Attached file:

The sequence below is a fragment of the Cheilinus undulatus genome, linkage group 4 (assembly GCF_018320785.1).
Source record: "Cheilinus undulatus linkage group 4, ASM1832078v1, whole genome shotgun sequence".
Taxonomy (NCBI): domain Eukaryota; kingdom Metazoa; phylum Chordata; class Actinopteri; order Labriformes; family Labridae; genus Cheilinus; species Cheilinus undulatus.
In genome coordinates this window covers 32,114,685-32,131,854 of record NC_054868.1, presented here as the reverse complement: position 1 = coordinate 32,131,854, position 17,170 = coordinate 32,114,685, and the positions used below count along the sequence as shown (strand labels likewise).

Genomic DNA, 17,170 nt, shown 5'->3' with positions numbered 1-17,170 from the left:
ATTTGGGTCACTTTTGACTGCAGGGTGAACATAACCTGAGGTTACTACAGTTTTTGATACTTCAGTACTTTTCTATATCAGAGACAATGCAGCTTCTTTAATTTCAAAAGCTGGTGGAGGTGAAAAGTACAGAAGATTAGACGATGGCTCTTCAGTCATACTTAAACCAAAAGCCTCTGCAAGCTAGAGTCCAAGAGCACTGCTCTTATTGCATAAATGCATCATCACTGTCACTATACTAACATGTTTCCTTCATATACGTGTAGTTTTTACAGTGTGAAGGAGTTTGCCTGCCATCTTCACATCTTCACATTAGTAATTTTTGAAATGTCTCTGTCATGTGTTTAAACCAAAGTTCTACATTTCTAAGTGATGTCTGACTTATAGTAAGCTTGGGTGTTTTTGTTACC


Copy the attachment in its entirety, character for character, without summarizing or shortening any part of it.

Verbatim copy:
The sequence below is a fragment of the Cheilinus undulatus genome, linkage group 4 (assembly GCF_018320785.1).
Source record: "Cheilinus undulatus linkage group 4, ASM1832078v1, whole genome shotgun sequence".
Taxonomy (NCBI): domain Eukaryota; kingdom Metazoa; phylum Chordata; class Actinopteri; order Labriformes; family Labridae; genus Cheilinus; species Cheilinus undulatus.
In genome coordinates this window covers 32,114,685-32,131,854 of record NC_054868.1, presented here as the reverse complement: position 1 = coordinate 32,131,854, position 17,170 = coordinate 32,114,685, and the positions used below count along the sequence as shown (strand labels likewise).

Genomic DNA, 17,170 nt, shown 5'->3' with positions numbered 1-17,170 from the left:
ATTTGGGTCACTTTTGACTGCAGGGTGAACATAACCTGAGGTTACTACAGTTTTTGATACTTCAGTACTTTTCTATATCAGAGACAATGCAGCTTCTTTAATTTCAAAAGCTGGTGGAGGTGAAAAGTACAGAAGATTAGACGATGGCTCTTCAGTCATACTTAAACCAAAAGCCTCTGCAAGCTAGAGTCCAAGAGCACTGCTCTTATTGCATAAATGCATCATCACTGTCACTATACTAACATGTTTCCTTCATATACGTGTAGTTTTTACAGTGTGAAGGAGTTTGCCTGCCATCTTCACATCTTCACATTAGTAATTTTTGAAATGTCTCTGTCATGTGTTTAAACCAAAGTTCTACATTTCTAAGTGATGTCTGACTTATAGTAAGCTTGGGTGTTTTTGTTACC